The head of a Toronto-based nonprofit is encouraging Canadian companies to consider anonymous job applications to pave the way toward bias-free hiring.
This decision comes on the heels of the Ontario Human Rights Commission’s (OHRC) launching a policy throughout the province in July 2013 that states that requiring “Canadian experience” from a job applicant is a form of discrimination.
Ratna Omidvar—president of Maytree Foundation, an organization advocating for reducing poverty in Canada, workplace diversity and leadership development—told SHRM Online that the OHRC’s initiative will motivate Canadian employers to look for better ways to identify and employ talent.
“Anonymous job applications are a logical next step for employers,” Omidvar said. “We all have subconscious biases. Studies have shown that personal information, such as a name, can trigger these subconscious biases about ethnic origin, immigrant status and gender, for example, and prevent employers from objectively seeing the rest of what’s in the application.”
It’s not a risk for businesses, Omidvar added, because they will still meet the applicant in the interview, and, in fact, it will help them to choose qualified candidates by reducing distractions during the first round of screening.
According to Omidvar, Canadian human resource professionals can implement an anonymous screening process without too much difficulty when searching for candidates to fill vacancies.
Employers that have online applications or that use a particular type of software could hide certain information—such as name, age or gender—during the initial screening stage.
Employers that use traditional paper or e-mail applications could simply instruct the applicants to submit two versions of their resume—one anonymous, one conventional—or to put their personal information on the last page.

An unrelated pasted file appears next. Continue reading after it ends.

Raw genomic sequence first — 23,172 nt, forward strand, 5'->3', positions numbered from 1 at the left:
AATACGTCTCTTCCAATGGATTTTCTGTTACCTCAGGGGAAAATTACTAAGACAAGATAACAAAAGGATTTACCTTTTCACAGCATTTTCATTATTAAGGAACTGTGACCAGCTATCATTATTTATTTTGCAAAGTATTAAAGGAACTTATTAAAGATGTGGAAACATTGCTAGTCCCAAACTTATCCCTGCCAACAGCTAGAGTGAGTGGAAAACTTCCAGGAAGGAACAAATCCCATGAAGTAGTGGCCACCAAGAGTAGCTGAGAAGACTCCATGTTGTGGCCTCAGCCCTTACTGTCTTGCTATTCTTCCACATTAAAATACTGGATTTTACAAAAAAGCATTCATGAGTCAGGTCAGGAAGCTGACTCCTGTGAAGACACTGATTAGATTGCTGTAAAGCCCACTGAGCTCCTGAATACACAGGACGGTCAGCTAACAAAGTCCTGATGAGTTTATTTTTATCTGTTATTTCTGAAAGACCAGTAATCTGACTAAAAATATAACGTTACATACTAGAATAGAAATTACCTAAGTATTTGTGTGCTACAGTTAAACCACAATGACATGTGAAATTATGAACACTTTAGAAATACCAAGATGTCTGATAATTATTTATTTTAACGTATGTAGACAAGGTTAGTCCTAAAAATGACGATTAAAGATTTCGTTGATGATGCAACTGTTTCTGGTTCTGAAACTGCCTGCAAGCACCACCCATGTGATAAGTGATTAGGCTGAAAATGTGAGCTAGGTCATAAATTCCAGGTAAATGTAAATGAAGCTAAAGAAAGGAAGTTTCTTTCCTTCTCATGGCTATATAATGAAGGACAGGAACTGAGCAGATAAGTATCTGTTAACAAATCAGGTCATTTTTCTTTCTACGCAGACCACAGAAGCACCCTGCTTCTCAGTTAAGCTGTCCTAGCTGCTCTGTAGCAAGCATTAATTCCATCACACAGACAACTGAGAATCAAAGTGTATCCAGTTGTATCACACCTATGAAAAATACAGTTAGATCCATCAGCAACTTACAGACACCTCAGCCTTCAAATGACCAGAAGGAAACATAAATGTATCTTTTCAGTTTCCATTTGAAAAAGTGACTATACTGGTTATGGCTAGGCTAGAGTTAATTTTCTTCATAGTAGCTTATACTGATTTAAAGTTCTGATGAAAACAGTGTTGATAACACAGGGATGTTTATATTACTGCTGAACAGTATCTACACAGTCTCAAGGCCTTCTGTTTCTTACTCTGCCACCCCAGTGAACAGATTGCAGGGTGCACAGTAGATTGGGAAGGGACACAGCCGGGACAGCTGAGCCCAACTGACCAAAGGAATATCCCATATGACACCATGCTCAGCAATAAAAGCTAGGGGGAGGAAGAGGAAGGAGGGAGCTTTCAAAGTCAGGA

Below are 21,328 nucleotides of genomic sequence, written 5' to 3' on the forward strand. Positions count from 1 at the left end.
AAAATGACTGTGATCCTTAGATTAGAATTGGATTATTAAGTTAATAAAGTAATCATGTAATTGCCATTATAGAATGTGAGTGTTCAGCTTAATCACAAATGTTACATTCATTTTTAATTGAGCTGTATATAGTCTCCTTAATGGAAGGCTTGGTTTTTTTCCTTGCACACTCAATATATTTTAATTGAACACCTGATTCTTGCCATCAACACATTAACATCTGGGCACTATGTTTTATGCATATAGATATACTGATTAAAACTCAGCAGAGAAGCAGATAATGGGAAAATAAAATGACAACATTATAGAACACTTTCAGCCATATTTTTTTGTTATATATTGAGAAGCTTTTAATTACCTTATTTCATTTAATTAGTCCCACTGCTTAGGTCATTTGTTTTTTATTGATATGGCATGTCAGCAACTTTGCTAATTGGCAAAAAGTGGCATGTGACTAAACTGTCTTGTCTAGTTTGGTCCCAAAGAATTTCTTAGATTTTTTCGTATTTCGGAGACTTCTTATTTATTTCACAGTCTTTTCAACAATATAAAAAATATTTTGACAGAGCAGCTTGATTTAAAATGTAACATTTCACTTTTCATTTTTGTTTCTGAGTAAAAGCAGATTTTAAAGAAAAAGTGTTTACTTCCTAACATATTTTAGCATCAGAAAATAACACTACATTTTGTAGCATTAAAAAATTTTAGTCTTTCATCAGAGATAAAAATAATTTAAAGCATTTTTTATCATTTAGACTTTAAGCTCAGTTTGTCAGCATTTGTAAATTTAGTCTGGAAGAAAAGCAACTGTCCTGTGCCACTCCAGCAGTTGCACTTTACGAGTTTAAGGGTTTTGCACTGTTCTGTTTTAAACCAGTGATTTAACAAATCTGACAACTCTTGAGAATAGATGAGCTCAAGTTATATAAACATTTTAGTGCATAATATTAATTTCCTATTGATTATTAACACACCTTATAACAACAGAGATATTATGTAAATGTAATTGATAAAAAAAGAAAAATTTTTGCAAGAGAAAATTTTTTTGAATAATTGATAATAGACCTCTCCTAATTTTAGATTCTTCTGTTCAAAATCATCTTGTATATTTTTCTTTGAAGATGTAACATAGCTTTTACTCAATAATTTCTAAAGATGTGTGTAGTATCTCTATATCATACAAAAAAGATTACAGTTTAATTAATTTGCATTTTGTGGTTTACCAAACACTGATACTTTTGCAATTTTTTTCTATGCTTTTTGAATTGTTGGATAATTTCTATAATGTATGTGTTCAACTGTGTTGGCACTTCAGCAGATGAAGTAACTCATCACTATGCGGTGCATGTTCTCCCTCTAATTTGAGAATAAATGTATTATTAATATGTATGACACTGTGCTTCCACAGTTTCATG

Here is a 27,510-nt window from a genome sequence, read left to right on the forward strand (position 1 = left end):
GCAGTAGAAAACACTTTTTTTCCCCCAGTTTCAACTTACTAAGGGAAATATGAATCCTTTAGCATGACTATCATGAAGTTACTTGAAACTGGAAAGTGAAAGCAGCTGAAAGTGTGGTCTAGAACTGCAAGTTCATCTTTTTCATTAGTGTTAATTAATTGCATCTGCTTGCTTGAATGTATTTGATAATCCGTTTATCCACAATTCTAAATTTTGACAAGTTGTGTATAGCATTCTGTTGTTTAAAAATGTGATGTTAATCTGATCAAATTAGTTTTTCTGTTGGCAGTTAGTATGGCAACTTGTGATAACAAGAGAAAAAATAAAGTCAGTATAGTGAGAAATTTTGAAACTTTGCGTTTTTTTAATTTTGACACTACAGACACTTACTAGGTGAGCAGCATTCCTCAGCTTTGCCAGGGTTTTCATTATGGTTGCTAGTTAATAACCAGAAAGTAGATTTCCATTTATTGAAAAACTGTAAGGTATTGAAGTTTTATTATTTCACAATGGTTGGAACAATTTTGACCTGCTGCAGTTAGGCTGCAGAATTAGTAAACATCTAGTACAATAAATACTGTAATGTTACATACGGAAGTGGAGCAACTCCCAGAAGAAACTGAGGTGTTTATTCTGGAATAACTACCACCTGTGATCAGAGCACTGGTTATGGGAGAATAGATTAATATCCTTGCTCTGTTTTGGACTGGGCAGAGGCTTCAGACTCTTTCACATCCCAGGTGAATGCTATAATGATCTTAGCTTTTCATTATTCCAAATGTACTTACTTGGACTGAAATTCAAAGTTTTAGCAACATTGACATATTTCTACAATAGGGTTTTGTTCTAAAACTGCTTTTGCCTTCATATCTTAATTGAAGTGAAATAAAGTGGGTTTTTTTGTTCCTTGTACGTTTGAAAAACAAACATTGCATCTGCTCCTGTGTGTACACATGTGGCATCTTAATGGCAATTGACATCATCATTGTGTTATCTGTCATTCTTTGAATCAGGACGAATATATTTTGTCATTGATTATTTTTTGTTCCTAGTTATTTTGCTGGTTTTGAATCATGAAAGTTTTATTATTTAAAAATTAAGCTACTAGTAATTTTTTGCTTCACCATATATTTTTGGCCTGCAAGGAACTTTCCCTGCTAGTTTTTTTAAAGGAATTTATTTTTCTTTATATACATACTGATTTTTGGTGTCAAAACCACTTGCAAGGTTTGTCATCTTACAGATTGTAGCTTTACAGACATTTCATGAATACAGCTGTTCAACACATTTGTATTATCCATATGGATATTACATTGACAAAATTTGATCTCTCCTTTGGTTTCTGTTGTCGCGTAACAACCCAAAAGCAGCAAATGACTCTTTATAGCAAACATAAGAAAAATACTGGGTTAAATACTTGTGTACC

These practices are not perfect, Omidvar admitted, as candidates will eventually meet the employer in person or by video, at which point overt or subconscious biases may come into play. “But getting past on-paper first impressions is a step in the right direction,” she said.
In addition, organizations should look into education and training for their HR staff. “When HR professionals understand what benefits that a particular bias-free hiring practice—or a broader bias-free approach—brings to the business, they will be in a better position to make changes in their organization,” she said.
Omidvar also suggested that recruiting companies can play a role in searching for candidates anonymously. “Imagine if the big online hiring sites like Monster or CareerBuilder starting using this approach—the impact could be huge.”
The European Experiment
Canada’s quest to eliminate discrimination during the hiring process has been modeled after Europe, with several countries leading the way on testing the effectiveness of anonymous job applications, including Belgium, Finland, France, Germany, the Netherlands, Norway, Switzerland and Sweden.
Traditionally throughout Europe, job seekers list their age, marital status and political affiliation and attach a photo with their resume, but, according to Ulf Rinne, Ph.D., deputy director of research at the Institute for the Study of Labor (IZA) in Bonn, Germany, that practice is changing.
“Experienced HR professionals are now not looking at [candidates’] photographs, because they do not want to pass judgment or be swayed by a first impression,” Rinne explained.
A study issued by IZA in December 2012 found evidence of discrimination in hiring decisions. Consequently, to combat this trend in European countries, anonymous job applications have been rising in popularity.